(Also, click here to follow along Mahockney’s “Underwood Trail” hiking/bridle path.)Over the years there has been a cycle of growth, decline, and revival in the grounds and gardens of Mahockney Plantation – not atypical for an ongoing farm that is centuries old and has outlasted wars and many recessions. Today, ancient magnolia, sycamore, and arbor vitae grace the house grounds surrounded by hardwood forest, a seven-acre pond, and working farmland.
In one exemplar period from the mid-twentieth century, Trent and Annie Lee Taliaferro redeveloped the farm and gardens after a long fallow period. The Essex County Historical Society wrote of their efforts years later:
“They set to work making their vision of Mahockney a reality. She had an artist’s eye for beauty and love and talent for creating it in all her surroundings. Her flower garden furnished blooms for her exquisite arrangements.”
[Meanwhile, the farm was put into high gear through a smart and aggressive adoption of modern agricultural science and techniques.]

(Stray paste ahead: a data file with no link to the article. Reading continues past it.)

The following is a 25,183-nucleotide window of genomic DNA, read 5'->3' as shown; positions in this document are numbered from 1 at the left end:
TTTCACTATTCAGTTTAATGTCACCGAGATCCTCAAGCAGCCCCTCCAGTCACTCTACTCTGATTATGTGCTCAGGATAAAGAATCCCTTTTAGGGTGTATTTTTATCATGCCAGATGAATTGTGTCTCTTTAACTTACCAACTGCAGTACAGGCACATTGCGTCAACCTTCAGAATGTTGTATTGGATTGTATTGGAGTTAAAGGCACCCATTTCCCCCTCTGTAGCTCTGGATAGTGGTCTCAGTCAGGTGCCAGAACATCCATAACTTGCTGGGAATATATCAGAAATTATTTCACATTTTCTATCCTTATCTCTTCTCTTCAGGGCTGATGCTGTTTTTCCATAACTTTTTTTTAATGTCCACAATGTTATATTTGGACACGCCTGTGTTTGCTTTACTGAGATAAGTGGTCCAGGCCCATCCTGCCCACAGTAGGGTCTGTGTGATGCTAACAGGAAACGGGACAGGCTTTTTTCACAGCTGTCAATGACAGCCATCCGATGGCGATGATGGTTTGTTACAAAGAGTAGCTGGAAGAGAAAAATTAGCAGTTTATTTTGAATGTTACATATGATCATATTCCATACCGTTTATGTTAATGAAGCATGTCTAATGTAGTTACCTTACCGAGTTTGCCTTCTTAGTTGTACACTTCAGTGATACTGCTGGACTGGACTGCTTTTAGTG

“Trent planted 500 acres of watermelons and 300 acres of cantaloupes, California sweet red peppers, and citron melons for the market… Other crops which renewed the soil furnished food for animals, so expanding the pure-bred breeding stock into herds had become a major activity… Trent worked with the county agent to increase the practice of improved agricultural methods in Essex. He cooperated with the U.S. Soil Conservation Service, demonstrating and encouraging the use of newly proven techniques such as strip-cropping, contour plowing, cover seeding, and reforestation for greater yields and erosion control… In addition to his fine quality cattle, pigs, and sheep, Trent bred, raised, and trained horses and hunting dogs. He showed them at competitions, won many awards, and was in great demand himself as an expert judge. He conducted horsemanship classes at his own stables…” [Essex County Historical Society Newsletter, vol. 40 April 1994]